Reuters Health Information: Moderate alcohol use could be safe with methotrexate for RA
Moderate alcohol use could be safe with methotrexate for RA
Last Updated: 2017-04-12
By Scott Baltic
NEW YORK (Reuters Health) - In patients taking methotrexate
for rheumatoid arthritis (RA), moderate alcohol consumption -
that is, no higher than existing U.K. guidelines for the general
population - was not associated with an increased risk of
transaminitis, researchers say.
The study is both the largest to examine alcohol and
methotrexate (MTX) and the first to look at how the amount of
alcohol affects hepatotoxicity in patients taking long-term MTX,
corresponding author Dr. William G. Dixon, of the University of
Manchester, told Reuters Health by email.
Although the risk of transaminitis in patients with RA
taking MTX was found to increase with increasing alcohol
consumption, the risk in those patients who consumed no more
than 14 units of alcohol per week was no greater than in those
who do not drink alcohol, the researchers reported online March
23 in Annals of the Rheumatic Diseases.
U.K. guidelines recommend the consumption of no more than 14
units of alcohol per week, by men or women. A �unit� of alcohol
is defined as 10 ml or 8 g of pure alcohol.
Fourteen units of alcohol equals six pints of 4% beer, six
glasses of 13% wine, or 14 (25 ml) glasses of 40% spirits,
according to the Drinkaware website.
In comparison, guidelines from the U.S. Centers for Disease
Control and Prevention indicate that moderate alcohol use is up
to 1 drink for a woman and 2 drinks for a man, on any single
day. �Drink� definitions are similar to those used in the United
Their findings, the researchers wrote, �may provide the
practical and useful information that drinking alcohol within
nationally recommended levels in the UK is safe, in terms of
risk of transaminitis, for patients commencing MTX therapy for
RA.� Including these acceptable alcohol levels in clinical
guidelines and informing patients of them, they added, could
improve decision-making, clinical outcomes and overall quality
The current uncertainty, Dr. Dixon said, �means that
patients often avoid alcohol altogether, or avoid methotrexate
if they want to continue to drink, even modestly.�
The authors cautioned, however, that their findings should
not be generalized to other populations. For example, previous
research has suggested that patients with psoriasis may have a
higher incidence of liver disease compared to patients with RA.
One expert who was not connected to the study raised another
caveat. Dr. Joel Kremer, of Albany Medical Center in upstate New
York, thinks the study�s threshold for transaminitis - i.e.,
alanine transaminase or aspartate aminotransferase at least
three times the upper limit of normal (ULN) - is much too high.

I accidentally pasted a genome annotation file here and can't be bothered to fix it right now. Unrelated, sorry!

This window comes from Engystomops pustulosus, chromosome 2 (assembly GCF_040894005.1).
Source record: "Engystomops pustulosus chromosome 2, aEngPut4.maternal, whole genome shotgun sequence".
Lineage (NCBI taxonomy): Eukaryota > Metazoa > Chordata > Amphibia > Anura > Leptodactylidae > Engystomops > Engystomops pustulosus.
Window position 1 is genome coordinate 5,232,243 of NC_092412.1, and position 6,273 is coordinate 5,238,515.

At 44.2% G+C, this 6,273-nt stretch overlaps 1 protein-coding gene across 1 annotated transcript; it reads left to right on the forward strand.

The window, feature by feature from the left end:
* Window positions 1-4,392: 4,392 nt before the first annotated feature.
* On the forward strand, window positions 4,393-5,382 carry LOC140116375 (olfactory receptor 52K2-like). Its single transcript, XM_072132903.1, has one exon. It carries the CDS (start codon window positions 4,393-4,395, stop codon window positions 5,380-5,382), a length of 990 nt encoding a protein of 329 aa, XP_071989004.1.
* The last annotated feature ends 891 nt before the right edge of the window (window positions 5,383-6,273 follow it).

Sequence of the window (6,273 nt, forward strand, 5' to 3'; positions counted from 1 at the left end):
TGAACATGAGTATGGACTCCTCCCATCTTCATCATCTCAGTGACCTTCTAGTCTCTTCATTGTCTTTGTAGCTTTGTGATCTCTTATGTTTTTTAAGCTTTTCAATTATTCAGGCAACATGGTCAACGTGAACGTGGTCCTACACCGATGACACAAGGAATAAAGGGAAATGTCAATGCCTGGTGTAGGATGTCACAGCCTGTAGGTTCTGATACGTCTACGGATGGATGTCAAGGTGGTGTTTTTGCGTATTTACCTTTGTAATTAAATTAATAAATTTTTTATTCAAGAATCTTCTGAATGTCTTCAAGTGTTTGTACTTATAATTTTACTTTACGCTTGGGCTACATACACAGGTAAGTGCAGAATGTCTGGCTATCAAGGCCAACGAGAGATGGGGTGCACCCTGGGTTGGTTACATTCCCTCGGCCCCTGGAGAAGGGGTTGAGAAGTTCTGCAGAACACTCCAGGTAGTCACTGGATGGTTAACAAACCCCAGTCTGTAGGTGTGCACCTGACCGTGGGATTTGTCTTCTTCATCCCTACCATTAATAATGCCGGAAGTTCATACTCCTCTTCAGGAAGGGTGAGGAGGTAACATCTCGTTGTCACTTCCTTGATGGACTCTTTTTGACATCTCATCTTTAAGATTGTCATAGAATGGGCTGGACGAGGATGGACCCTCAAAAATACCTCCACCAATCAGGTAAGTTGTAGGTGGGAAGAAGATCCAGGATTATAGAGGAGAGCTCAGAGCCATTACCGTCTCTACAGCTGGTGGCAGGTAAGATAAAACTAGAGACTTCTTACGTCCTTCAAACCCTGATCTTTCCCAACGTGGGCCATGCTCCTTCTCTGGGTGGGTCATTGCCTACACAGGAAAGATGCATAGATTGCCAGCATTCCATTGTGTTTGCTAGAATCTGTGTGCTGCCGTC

Dr. Kremer, who coauthored 1994 guidelines for monitoring
liver toxicity in RA patients receiving MTX, told Reuters Health
by phone that in the mid-1990s, research found that any
elevation of transaminase was associated with deterioration of
�Transaminitis has been defined in different ways in the
literature,� Dr. Dixon noted. The researchers chose three times
ULN to avoid including mild transaminitis, but �lower values
might still be clinically important,� he said.
Dr. Dixon pointed out that a sensitivity analysis defining
transaminitis as any persistent elevation (three sequential
levels greater than ULN) produced the same findings, that fewer
than 14 units of alcohol per week was not associated with an
increased risk of transaminitis.
�I suspect that a number of my patients (receiving MTX for
RA) simply do not admit to having an alcoholic beverage on a
fairly regular basis,� Dr. Christopher Morris, a member of the
American College of Rheumatology�s Committee on Government
Affairs, told Reuters Health in an email. �I am not too certain
that it causes patients not to comply with the methotrexate, as
much as it results in the patient hiding their alcohol use.�
�This article can lead us to feel a bit better when we have
a patient who admits having a drink or two over the weekend, as
long as we stress that limiting the number of drinks a week is
important,� he added.
Dr. Morris admitted to being uncomfortable with the setting
of the alanine transaminase or aspartate aminotransferase
threshold at 3x ULN, but added that �studies have suggested that
liver biopsies do not correlate all that well with mild
elevations� of liver function tests.
Dr. John J. Cush, executive editor of RheumNow.com, cited
that website�s February survey of nearly 500 U.S. and non-U.S.
rheumatologists, which found that roughly half of those surveyed
will permit one to three alcoholic drinks per week for patients
on MTX. A quarter allow only one to three drinks per month,
while 15-20% forbid any alcohol use and 6-7% have no
restrictions on alcohol, provided there is no underlying liver
The study used a clinical practice database to evaluate the
records of 11,839 patients (71% female, mean age 61) with RA and
who had received MTX. The researchers found 530 first episodes
of transaminitis during 47,090 person-years of follow-up.
Alcohol consumption below 14 units per week was associated
with a very low probability (0.93%) of having an at least 50%
increased risk of transaminitis. For greater weekly alcohol
consumption, the probability of having such an increased risk of
transaminitis was higher: 33% and 81% for consumption of 15-21
units and more than 21 units, respectively.
The study was funded by the Arthritis Research UK Centre for
Epidemiology and other governmental sources. The authors
declared no competing interests.
Ann Rheum Dis 2017.